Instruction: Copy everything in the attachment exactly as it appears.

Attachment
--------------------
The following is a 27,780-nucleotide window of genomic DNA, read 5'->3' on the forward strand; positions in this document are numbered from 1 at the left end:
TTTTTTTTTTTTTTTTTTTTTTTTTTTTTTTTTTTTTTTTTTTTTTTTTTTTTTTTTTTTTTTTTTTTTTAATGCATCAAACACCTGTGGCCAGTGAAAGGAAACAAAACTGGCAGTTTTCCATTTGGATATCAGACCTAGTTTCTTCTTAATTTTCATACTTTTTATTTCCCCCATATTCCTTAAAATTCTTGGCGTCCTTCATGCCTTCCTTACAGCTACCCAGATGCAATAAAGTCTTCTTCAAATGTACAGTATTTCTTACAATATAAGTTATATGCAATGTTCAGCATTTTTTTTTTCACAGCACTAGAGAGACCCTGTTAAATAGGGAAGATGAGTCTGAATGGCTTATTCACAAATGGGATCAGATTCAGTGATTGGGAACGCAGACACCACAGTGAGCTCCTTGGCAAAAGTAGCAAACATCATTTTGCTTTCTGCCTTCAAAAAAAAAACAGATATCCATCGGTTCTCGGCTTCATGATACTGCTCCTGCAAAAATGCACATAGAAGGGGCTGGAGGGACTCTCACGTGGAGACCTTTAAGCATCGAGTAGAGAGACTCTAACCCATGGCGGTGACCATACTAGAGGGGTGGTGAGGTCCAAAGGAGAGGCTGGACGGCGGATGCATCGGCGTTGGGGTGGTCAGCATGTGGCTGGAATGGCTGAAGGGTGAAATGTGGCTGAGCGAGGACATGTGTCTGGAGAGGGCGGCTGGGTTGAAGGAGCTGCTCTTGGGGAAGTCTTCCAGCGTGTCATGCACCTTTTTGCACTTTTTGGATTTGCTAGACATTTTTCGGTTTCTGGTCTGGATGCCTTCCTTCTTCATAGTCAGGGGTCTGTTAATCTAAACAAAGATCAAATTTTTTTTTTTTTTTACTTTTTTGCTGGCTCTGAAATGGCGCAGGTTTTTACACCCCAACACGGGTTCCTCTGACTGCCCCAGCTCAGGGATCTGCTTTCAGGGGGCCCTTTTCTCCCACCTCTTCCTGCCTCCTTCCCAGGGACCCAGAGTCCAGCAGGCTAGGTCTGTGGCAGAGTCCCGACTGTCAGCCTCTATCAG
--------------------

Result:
The following is a 27,780-nucleotide window of genomic DNA, read 5'->3' on the forward strand; positions in this document are numbered from 1 at the left end:
TTTTTTTTTTTTTTTTTTTTTTTTTTTTTTTTTTTTTTTTTTTTTTTTTTTTTTTTTTTTTTTTTTTTTTAATGCATCAAACACCTGTGGCCAGTGAAAGGAAACAAAACTGGCAGTTTTCCATTTGGATATCAGACCTAGTTTCTTCTTAATTTTCATACTTTTTATTTCCCCCATATTCCTTAAAATTCTTGGCGTCCTTCATGCCTTCCTTACAGCTACCCAGATGCAATAAAGTCTTCTTCAAATGTACAGTATTTCTTACAATATAAGTTATATGCAATGTTCAGCATTTTTTTTTTCACAGCACTAGAGAGACCCTGTTAAATAGGGAAGATGAGTCTGAATGGCTTATTCACAAATGGGATCAGATTCAGTGATTGGGAACGCAGACACCACAGTGAGCTCCTTGGCAAAAGTAGCAAACATCATTTTGCTTTCTGCCTTCAAAAAAAAAACAGATATCCATCGGTTCTCGGCTTCATGATACTGCTCCTGCAAAAATGCACATAGAAGGGGCTGGAGGGACTCTCACGTGGAGACCTTTAAGCATCGAGTAGAGAGACTCTAACCCATGGCGGTGACCATACTAGAGGGGTGGTGAGGTCCAAAGGAGAGGCTGGACGGCGGATGCATCGGCGTTGGGGTGGTCAGCATGTGGCTGGAATGGCTGAAGGGTGAAATGTGGCTGAGCGAGGACATGTGTCTGGAGAGGGCGGCTGGGTTGAAGGAGCTGCTCTTGGGGAAGTCTTCCAGCGTGTCATGCACCTTTTTGCACTTTTTGGATTTGCTAGACATTTTTCGGTTTCTGGTCTGGATGCCTTCCTTCTTCATAGTCAGGGGTCTGTTAATCTAAACAAAGATCAAATTTTTTTTTTTTTTTACTTTTTTGCTGGCTCTGAAATGGCGCAGGTTTTTACACCCCAACACGGGTTCCTCTGACTGCCCCAGCTCAGGGATCTGCTTTCAGGGGGCCCTTTTCTCCCACCTCTTCCTGCCTCCTTCCCAGGGACCCAGAGTCCAGCAGGCTAGGTCTGTGGCAGAGTCCCGACTGTCAGCCTCTATCAG